Friday, March 16, 2007

Intellectual Opposition to the Military

James Holmes updates Robert Nozick's decade-old essay "Why Do Intellectuals Oppose Capitalism?" by asking if--and why--they oppose the military. Good question:

Do intellectuals' attitudes even matter, given their predilection for the abstract over the concrete and for ideas over action? Yes, says Nozick. While wordsmiths cannot dictate the outcome of national discourse, they do set the terms of debate.
"They shape our ideas and images of society; they state the policy alternatives bureaucracies consider. From treatises to slogans, they give us the sentences to express ourselves. Their opposition matters, especially in a society that depends increasingly on the explicit formulation and dissemination of information."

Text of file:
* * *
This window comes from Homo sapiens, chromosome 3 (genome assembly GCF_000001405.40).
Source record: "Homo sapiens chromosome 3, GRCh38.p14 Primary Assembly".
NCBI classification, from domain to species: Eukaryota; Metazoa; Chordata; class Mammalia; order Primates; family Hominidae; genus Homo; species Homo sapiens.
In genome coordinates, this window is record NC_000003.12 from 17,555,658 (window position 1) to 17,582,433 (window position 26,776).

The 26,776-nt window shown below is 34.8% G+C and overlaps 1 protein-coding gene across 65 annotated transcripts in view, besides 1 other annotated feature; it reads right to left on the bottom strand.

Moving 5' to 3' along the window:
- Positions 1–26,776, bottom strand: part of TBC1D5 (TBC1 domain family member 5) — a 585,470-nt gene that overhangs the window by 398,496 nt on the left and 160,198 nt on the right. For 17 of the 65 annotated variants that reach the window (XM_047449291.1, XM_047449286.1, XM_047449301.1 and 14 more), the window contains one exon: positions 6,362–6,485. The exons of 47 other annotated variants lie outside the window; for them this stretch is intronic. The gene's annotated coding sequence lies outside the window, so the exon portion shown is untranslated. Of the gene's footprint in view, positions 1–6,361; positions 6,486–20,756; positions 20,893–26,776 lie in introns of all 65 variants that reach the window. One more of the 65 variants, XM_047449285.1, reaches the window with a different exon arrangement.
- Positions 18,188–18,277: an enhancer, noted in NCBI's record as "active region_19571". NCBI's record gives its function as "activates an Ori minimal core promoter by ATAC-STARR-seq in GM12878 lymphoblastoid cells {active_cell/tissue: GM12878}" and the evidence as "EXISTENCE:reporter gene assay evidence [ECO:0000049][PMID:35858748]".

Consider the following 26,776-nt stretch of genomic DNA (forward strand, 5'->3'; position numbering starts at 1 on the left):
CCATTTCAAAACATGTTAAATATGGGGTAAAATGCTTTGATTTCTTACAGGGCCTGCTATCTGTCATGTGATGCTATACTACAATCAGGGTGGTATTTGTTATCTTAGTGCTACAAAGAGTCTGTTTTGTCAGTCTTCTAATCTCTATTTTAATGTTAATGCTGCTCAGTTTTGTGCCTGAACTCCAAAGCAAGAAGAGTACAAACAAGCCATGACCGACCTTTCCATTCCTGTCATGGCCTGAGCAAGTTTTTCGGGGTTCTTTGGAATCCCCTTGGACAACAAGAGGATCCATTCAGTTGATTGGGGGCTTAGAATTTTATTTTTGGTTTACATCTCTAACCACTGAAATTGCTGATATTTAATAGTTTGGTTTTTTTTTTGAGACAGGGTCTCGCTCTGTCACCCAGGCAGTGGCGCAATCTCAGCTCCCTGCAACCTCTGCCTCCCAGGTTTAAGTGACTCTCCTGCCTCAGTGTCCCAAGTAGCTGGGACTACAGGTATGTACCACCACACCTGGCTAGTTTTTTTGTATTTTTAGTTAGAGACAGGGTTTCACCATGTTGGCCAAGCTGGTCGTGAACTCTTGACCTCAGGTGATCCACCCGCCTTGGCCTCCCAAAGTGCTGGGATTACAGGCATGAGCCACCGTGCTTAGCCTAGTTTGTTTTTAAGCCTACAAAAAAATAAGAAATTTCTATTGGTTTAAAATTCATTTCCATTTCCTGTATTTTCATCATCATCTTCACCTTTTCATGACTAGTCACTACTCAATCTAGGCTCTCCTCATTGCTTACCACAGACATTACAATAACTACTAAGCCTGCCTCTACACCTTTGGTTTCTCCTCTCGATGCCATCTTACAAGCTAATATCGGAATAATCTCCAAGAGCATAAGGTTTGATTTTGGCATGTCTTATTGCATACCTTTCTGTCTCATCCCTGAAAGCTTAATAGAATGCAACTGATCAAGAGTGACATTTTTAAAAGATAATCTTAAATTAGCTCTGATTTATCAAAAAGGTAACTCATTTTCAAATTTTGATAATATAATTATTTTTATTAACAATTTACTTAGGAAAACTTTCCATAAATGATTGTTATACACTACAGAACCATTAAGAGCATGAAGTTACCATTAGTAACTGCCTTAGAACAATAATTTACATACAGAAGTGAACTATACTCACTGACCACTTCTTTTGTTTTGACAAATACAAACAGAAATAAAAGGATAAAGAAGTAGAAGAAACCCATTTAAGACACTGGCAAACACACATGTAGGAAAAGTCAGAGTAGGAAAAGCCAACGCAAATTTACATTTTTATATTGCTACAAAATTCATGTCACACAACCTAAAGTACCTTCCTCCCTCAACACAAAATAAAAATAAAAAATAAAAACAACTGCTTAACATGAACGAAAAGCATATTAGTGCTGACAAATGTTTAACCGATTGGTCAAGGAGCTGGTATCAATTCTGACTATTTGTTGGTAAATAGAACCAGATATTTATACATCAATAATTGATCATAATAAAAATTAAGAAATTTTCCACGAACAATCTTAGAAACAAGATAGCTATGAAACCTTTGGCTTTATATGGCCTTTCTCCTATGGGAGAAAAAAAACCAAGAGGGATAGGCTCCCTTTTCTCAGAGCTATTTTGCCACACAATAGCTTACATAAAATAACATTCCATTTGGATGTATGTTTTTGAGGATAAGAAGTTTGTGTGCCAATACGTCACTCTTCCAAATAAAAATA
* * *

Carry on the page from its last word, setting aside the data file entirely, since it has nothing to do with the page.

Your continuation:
Nozick left his inquiry open-ended, commending it to the study of social scientists, and so will I. Some enterprising social scientist ought to examine these matters in a sustained, rigorous manner. If wordsmith intellectuals indeed frame debates on affairs of state-in particular war and peace-then their views and prejudices must be taken into account in public discourse. Our system of civil-military relations could depend on it.

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